“[The new investigation] is a remedy provided under the Rules of Court,” she said. “They were arrested without warrant, and one remedy available to [them] is a reinvestigation, or preliminary investigation,” she added.
De Lima explained that after the arrest of the 38, they were put through an inquest and they were unable to present evidence in their defense.
A preliminary investigation will give them that chance, she said.
The suspects are being held in a naval base in Tawi-Tawi.
On orders from President Aquino, Agbimuddin has been declared “a wanted man” in Tawi-Tawi, according to Gov. Sadikul Sahari.
The government’s plan is to bring charges against Agbimuddin and imprison him here.
Malaysia, however, can ask the Philippines to hand over Agbimuddin under a legal assistance treaty approved by all 10 members of the Association of Southeast Asian Nations (Asean).
In the Philippines, Agbimuddin can expect to be charged with offenses with international application, such as inciting to war, for which he could draw life imprisonment.
In Malaysia, Agbimuddin can expect to face charges of terrorism and waging war against Malaysian King Abdul Halim for his intrusion into Sabah. He could be given the death penalty.
Fighting between Agbimuddin’s group and Malaysian security forces has taken the lives of 65 fighters from his group and eight policemen and two soldiers on the Malaysian side.
No local report
Defense Secretary Voltaire Gazmin said on Tuesday the Philippines had no information to bolster the Malaysian military report that Agbimuddin had returned to the Philippines.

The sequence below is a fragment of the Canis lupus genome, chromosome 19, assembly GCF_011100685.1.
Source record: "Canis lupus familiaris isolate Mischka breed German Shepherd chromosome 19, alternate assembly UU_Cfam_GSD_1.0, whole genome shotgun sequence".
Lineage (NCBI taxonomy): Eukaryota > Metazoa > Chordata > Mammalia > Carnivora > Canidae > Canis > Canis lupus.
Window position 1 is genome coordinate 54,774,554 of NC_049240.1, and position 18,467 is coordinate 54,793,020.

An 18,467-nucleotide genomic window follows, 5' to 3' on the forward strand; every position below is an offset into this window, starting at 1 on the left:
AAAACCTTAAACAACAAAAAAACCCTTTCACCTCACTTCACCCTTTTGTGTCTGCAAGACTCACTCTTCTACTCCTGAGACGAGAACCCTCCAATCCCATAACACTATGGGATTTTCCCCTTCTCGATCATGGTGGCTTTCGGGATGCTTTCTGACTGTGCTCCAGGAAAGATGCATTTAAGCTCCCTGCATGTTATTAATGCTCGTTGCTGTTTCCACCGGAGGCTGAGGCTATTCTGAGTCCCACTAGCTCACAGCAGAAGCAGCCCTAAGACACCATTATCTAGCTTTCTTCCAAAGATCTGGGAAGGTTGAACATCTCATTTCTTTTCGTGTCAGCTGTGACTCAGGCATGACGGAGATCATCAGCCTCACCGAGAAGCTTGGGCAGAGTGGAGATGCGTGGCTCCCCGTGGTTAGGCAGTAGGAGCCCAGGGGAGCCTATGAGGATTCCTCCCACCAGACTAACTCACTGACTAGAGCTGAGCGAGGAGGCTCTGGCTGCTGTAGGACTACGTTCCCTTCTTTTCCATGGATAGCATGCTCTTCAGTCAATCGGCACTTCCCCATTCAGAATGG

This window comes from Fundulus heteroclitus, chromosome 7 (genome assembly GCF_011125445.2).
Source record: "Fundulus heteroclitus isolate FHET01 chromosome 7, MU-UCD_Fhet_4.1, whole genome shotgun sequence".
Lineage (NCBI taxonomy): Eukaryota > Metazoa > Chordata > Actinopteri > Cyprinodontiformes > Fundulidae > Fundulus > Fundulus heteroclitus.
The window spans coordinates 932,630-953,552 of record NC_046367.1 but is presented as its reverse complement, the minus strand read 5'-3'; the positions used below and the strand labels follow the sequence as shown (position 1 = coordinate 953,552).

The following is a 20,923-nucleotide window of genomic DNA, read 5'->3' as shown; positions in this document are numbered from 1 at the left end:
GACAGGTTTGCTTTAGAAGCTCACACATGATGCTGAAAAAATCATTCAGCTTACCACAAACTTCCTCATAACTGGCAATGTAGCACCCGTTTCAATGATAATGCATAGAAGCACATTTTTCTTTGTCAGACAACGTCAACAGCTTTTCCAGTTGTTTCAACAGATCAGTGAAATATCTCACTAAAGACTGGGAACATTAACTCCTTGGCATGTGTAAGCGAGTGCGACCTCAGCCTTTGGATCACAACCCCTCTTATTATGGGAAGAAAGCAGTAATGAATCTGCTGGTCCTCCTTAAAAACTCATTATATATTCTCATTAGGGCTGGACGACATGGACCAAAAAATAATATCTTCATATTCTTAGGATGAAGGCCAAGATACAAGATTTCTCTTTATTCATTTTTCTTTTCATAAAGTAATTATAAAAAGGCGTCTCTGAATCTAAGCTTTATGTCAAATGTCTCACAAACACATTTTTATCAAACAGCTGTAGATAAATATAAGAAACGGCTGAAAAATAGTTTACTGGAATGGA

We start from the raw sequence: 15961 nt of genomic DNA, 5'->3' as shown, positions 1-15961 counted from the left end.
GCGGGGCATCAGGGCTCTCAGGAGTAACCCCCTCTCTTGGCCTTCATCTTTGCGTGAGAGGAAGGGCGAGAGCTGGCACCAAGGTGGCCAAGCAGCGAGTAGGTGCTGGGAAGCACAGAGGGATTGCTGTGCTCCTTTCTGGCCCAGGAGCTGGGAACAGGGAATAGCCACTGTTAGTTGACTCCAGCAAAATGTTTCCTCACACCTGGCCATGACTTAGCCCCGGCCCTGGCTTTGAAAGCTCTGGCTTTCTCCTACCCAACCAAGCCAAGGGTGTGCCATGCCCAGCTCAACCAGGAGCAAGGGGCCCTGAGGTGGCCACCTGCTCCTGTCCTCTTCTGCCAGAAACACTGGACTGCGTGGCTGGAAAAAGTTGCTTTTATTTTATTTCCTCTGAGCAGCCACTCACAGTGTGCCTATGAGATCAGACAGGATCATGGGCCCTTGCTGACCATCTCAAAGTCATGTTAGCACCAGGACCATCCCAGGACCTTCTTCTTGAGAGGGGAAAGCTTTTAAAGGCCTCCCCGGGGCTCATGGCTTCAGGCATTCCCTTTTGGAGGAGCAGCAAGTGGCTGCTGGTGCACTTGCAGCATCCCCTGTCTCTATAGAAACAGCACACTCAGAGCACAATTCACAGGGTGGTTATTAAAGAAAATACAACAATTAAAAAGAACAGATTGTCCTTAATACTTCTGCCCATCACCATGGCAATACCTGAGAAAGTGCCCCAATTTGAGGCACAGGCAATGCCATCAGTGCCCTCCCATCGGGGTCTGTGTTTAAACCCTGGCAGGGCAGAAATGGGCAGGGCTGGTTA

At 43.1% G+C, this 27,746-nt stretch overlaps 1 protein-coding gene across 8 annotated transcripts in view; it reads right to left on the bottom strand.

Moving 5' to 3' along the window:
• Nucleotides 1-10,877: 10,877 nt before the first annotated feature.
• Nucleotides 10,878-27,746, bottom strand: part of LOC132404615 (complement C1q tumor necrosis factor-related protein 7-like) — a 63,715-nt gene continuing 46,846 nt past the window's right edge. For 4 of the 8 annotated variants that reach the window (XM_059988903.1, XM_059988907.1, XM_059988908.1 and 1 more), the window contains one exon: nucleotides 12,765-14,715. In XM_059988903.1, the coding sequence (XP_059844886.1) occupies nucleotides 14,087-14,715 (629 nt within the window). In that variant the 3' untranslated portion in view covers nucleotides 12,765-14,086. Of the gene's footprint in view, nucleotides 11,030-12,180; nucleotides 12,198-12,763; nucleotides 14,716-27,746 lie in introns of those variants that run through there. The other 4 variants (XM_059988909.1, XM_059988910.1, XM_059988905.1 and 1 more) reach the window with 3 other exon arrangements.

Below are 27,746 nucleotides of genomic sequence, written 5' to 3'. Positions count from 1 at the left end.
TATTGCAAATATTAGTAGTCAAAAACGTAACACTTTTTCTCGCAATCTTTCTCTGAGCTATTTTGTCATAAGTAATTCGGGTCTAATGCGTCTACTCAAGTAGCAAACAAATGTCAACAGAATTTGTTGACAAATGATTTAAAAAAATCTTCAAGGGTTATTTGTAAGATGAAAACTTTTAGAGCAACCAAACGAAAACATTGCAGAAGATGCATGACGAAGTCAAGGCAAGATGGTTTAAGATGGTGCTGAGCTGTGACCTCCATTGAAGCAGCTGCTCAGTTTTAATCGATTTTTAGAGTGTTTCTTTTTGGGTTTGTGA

“We have no report to that effect,” Gazmin told reporters.
He said the Philippines and Malaysia had agreed to share information about Agbimuddins’ incursion into Sabah.
The Malaysian security forces have deployed 12 battalions to hunt down Agbimuddin and his men, Gazmin said.
Agbimuddin’s group has reportedly split into small units that have spread out to other parts of Lahad Datu to escape pursuing troops.
“Remember [Agbimuddin] has been there for quite some time and he has been moving in and out of Malaysia, so he knows the terrain,” Gazmin said.
“He has a lot of relatives. Once upon a time he was a (local official) so he knows the area,” Gazmin said, referring to Malaysian information that Agbimuddin once served as a local official in Sabah, and is a Malaysian citizen.
If it is true that Agbimuddin is Malaysian, then Malaysian laws should apply to him while he is in Sabah, Gazmin said.
Asked if the government is verifying Agbimuddin’s real citizenship, Gazmin replied: “I cannot give you a definite answer on that. Maybe we are. But we have not found any conclusive answer yet.”
Gazmin described Agbimuddin as like a fish in the water. “Take out the water, you find the fish,” he said.
Agbimuddin’s family in Manila denies he has returned to the Philippines, saying Malaysian talk of his fleeing to Sulu is merely “propaganda.”
The Malaysian military has declared Tanjung Batu, the last scene of fighting between security forces and Agbimuddin’s men, under full government control. Reports from Nikko Dizon and Christine O. Avendaño in Manila; Allan Nawal, Inquirer Mindanao; and Malaysia’s The Star/Asia News Network